Commentary

School Choice Can Only Do So Much. Transparency Is Essential

By Erika Sanzi | October 15, 2021 | 10:37am EDT
Students learn in a classroom. (Photo credit: Robert Daemmrich Photography Inc/Corbis via Getty Images)
Students learn in a classroom. (Photo credit: Robert Daemmrich Photography Inc/Corbis via Getty Images)

It feels wrong to assert that there might have been a silver lining to the pandemic, but if one does exist, it’s that so many families got a front row seat for their children’s day-to-day education and were deeply unhappy with what they saw. With distressing lessons and curriculum on full view – and the fact that many schools were closed to in-person classes for the 2020-21 school year – parents have spent the past 18 months scrambling for options, with many taking a fresh look at private schools and revisiting the role that vouchers, tax credits, and homeschooling might play in their education decisions going forward.  

It is understandable that people — advocates, especially —would say that school choice is the solution to unsatisfied, disgruntled, and desperate parents. And in a perfect world, perhaps it could be. But in the real world, despite increased parent engagement and 8.7 million children who switched schools during the pandemic, residentially zoned school assignment is here to stay for the foreseeable future. Most parents can’t outrun the ideological takeover of K-12 education even if they have options. 

It’s likely that many parents with children in the Los Angeles Unified School District would like nothing better than to exit a system where powerful union bosses like Cecily Myart-Cruz say things like this: 

"It's OK that our babies may not have learned all their times tables....They know the difference between a riot and a protest. They know the words 'insurrection' and 'coup.'"

Parents are increasingly outraged by the politicization of their children’s classrooms at the expense of the most basic skills and academics. Across the country, lessons on “whiteness,” “privilege,” and “heteronormativity” now stand in for lesson plans, despite the fact that children face significant learning losses from the past year (compounding the already-low proficiency levels plaguing students in reading, math, civics, and other subjects prior to the pandemic). Thousands of ideologically motivated educators and administrators have pledged to continue using practices based in critical race theory in that way – in some cases, in violation of state law – and hide it from parents

There is no question that one potential escape hatch from this madness would be more policies that enable families to take the public funds allotted for their children’s education and put them toward an alternative that suits their values, regardless of school type. But more choices are hardly a panacea when so many private schools are more steeped in the ideology of race essentialism and gender theory than the public school down the block. And private school parents have little legal recourse; there are no federal or state mandates obliging private schools to disclose curriculum.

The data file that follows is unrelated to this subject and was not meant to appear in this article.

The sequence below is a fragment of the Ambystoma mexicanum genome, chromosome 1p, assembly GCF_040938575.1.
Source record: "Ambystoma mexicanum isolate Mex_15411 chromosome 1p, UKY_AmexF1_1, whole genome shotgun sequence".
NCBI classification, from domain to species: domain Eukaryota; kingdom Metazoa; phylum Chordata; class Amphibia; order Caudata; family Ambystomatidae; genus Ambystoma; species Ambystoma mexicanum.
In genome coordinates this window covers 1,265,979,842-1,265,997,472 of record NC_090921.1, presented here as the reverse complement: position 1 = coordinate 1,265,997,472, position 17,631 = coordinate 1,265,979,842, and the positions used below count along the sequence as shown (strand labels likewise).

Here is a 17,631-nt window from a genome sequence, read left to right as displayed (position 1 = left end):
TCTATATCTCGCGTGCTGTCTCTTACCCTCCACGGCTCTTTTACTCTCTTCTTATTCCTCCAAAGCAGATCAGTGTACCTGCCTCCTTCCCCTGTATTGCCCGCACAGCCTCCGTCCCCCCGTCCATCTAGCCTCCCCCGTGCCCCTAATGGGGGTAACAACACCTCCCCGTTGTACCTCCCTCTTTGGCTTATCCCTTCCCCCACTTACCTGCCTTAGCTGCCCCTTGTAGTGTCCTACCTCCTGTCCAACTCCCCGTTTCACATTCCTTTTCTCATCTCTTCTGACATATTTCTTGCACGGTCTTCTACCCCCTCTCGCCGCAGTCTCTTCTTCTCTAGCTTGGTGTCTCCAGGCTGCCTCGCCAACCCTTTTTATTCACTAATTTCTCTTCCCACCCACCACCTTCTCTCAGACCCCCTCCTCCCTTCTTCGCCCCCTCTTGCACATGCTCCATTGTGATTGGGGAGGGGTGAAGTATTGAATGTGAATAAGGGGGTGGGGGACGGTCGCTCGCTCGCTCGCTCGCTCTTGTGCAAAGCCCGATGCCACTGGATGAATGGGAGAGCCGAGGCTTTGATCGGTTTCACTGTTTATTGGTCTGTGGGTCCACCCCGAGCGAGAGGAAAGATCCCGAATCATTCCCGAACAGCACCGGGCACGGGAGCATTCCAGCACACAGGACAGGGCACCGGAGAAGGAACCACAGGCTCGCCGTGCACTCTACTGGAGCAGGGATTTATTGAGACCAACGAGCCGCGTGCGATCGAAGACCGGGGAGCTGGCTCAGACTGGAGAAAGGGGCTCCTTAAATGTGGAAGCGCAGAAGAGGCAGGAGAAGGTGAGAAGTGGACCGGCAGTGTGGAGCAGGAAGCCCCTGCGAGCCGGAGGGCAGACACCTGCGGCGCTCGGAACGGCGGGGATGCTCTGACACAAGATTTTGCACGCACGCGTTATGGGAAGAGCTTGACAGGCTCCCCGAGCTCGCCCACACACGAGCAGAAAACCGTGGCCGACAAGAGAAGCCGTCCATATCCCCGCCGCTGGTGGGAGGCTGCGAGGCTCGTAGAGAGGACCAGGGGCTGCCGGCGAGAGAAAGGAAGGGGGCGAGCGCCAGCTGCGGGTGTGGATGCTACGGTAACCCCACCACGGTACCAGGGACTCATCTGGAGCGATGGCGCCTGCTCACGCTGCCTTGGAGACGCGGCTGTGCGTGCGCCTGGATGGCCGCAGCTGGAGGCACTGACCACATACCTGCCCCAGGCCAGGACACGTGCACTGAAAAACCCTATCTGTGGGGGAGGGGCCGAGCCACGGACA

Curriculum transparency is crucial. Parents who can’t or don’t want to switch schools deserve to know what their children are being taught. The concealment of curricular materials has proven to be widespread—parents should not have to file public records requests to see what their child is learning (and schools should not be able to charge exorbitant fees for those public records.)

Policy transparency is also vital. If school policy around transgender and gender-nonconforming students is to use a Gender Support Plan that keeps parents in the dark about the name, pronouns, and restrooms their child is using during the school day, it should be front and center on the school website and in the policy handbook. Schools need to stop making parents dig for information and instead ensure that parents are aware that the school will deceive them if that’s what their child says they want.

Commitment to diversity of thought As students and parents recoil from their schools’ insistence on practices and policies steeped in critical race and gender theory that allow no room for dissent, they inevitably feel silenced. One strategy to push back on this trend is for parents (and staff) to follow the lead of New Trier High School in Illinois this past July and adopt a statement of commitment to free expression and diversity of thought. The statement can be tailored to K-12 but modeled on The Chicago Statement which the University of Chicago adopted in 2015 as a response to the illiberal trend of free speech intolerance on college campuses. The unfortunate reality is that the same illiberalism has infected many K-12 schools. 

School choice is essential because it provides much-needed options and levels the playing field when it comes to who can access those options. But it is just one part of a much larger whole from which our children need support and protection. Any assertion that school choice is the silver bullet to quell the exploding culture war in our K-12 schools is a pipe dream. At the end of the day, there’s simply no substitute for full transparency and a commitment to freedom of expression and diversity of thought so that parents and community members can see what is happening and students don’t have to check their beliefs and ideas at the schoolhouse door.

Erika Sanzi is director of outreach at Parents Defending Education, a group opposing political indoctrination in schools.

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